Hello to Toastier Toes!


I made a new rug for the guest room, using your standard Lion Wool-Ease (4 strands at a time), a booklet I found secondhand on making rugs with a Q-hook, and a hook (I went instead with a P-hook, as my stitches can often run a bit loose).

Some important stuff I learned about making rugs:

  • They’re quick.
  • They’re easy.
  • They only take a couple days.
  • They’re soft and smooshy.
  • They use LOTS of yarn.

This particular rug used 4 skeins each of blue and grey. I have very little of each left over. I was thinking matching “halfghan” but it’s not enough yarn.

It’s in our back room (our 2nd bedroom) now. So much cold seeps up through the floor, and the landlords still haven’t insulated the basement ceiling, so I decided it’s time I did something. so here it is!



Filed under crochet, FO, rugs

7 responses to “Hello to Toastier Toes!

  1. Val

    Ooh, cool! I sense maybe a Noob Monday project???

    I wanna make a rug – that would be cool in the pavilion in the summer. Wonder if they’re period? Or maybe you could do a braided rug Noob Monday?

  2. Crocheting (short answer) isn’t period. It didn’t really come about until the early 18th or so.

    I can’t use this particular rug pattern for a pattern I post here, because I got it from a copyrighted book and (much as I like pirates, yarrrr) I just don’t think it’s right to publish it here.

    But, I can teach some basics I suppose. A braided rug could work but that means I’d have to make one, lol.

  3. Val

    Crocheting isn’t period? Really? Didn’t they crochet lace? Or is it just that crocheted rugs aren’t period? (not trying to be a brat – just curious. *grin* I’ll have to look this up)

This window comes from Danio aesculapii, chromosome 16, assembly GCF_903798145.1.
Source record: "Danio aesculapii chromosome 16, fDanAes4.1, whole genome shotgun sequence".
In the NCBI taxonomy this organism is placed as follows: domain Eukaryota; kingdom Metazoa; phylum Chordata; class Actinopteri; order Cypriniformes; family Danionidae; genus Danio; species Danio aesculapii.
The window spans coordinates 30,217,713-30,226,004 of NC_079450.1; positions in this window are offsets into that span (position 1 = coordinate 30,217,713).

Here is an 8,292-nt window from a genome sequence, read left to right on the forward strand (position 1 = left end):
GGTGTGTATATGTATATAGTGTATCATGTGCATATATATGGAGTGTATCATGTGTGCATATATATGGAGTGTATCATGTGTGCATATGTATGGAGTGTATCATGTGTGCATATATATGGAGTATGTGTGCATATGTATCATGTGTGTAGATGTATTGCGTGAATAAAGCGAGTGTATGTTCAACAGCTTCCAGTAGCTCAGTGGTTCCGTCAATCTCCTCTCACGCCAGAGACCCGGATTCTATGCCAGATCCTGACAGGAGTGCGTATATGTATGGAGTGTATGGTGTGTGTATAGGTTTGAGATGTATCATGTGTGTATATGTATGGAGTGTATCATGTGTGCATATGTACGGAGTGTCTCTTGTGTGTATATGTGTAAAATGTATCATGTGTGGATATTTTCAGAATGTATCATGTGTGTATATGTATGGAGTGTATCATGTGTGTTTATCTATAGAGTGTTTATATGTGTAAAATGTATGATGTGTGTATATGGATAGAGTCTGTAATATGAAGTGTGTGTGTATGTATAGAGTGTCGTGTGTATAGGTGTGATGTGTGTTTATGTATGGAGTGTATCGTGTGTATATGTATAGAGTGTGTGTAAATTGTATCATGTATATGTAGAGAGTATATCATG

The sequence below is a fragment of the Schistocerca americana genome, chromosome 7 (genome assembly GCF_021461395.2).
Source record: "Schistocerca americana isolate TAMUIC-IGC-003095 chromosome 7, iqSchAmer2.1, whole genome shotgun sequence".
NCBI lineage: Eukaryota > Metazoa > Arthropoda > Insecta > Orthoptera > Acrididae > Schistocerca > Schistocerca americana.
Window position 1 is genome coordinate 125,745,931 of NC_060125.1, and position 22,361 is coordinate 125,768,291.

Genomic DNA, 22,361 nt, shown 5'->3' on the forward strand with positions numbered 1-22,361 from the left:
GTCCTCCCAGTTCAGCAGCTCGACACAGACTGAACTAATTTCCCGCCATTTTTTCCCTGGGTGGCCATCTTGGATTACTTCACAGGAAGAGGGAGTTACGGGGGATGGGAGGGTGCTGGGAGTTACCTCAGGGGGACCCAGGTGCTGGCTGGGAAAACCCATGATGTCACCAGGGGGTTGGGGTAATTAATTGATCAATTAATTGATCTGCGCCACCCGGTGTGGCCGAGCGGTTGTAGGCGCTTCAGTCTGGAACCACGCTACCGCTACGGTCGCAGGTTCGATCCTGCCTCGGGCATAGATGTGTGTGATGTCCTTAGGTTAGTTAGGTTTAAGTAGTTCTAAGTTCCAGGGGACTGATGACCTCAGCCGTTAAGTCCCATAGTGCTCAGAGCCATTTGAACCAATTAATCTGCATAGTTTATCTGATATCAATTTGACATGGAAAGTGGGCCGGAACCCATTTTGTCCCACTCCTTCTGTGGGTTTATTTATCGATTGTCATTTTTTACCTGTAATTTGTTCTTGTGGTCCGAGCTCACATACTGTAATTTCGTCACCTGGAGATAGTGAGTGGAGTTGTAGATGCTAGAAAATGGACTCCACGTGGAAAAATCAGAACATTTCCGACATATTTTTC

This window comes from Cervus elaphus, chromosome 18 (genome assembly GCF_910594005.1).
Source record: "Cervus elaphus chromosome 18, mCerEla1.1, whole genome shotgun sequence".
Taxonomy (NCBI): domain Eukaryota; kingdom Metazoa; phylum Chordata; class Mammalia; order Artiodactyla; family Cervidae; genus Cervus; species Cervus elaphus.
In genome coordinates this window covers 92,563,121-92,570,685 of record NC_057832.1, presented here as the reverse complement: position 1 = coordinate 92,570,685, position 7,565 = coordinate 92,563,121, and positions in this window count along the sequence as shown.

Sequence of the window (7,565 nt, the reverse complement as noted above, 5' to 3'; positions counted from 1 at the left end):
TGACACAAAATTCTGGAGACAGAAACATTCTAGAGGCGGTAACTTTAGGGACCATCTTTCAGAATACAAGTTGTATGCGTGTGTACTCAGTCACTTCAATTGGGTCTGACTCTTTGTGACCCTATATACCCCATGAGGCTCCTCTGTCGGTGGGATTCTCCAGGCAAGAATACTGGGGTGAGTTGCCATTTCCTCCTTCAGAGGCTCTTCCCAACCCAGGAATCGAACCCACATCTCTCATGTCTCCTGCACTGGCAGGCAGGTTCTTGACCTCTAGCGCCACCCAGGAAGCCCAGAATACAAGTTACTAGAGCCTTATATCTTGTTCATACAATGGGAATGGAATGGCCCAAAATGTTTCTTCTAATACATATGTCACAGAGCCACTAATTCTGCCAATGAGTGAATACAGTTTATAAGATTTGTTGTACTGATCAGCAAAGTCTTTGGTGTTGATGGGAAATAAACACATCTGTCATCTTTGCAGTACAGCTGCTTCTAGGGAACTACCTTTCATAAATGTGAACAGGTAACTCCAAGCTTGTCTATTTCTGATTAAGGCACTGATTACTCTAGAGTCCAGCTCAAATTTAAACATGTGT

And braided rugs could be fun. I really want to try this (probably because the scarf I’m working on is boring me to tears at the moment).

  4. Lace was made in different ways prior to crochet’s “discovery” (for want of a better word). One was with bobbins, as I’m sure you’ve seen done at events. This was how Elizabethan ruffs were made. Another method was the Punta in Aria (“Stitches in the air”) method [picture], produced in Venice in the 16th and 17th Centuries, which was done by pulling fine linen threads together in such a way as to create a lacy fabric.

    With aforementioned bobbin lace, a single loop drawn through with a hook is occasionally used; however, there’s only one loop made and they’re less than 1% of most bobbin lace patterns.

    The good news is, most people don’t know that crocheting isn’t period (I base this on the number of people I’ve mentioned it to, heh). If you put a hand-crocheted rug in the pavilion, chances are pretty slim that the Period Police are going to lay the smackdown on you. And even if they do, you can always give the “Well, I know it technically isn’t period, but there you have it anyway.” Authenticity People seem to respect someone who breaches the “rules” so long as they know and acknowlege that they’re breaking them.


  5. You forgot to mention “They’re murder on your hands”! No actually, my poor hands were slaughtered by the time I finished working with a Q hook and 4 strands. A P hook was better, I must admit.
    Thanks for dropping by my blog 🙂

    [I didn’t find them that difficult on my hands, really; I just kept the stitches nice and loose. I will agree, though, that a P hook is easier than a Q for me too. Go fig. And thank you for dropping by mine!]

  6. layla

    i have this crocheted rug book too! I love it and have found that using wool-ease thick and quick gives you the same result with much less yarn. about 1 skein or so, depending how many colors you use.

  7. guy

    Very interesting, I’ve made a few rugs in my time, wool uses much less yarn as layla said.

    Might make one of these just to try out.

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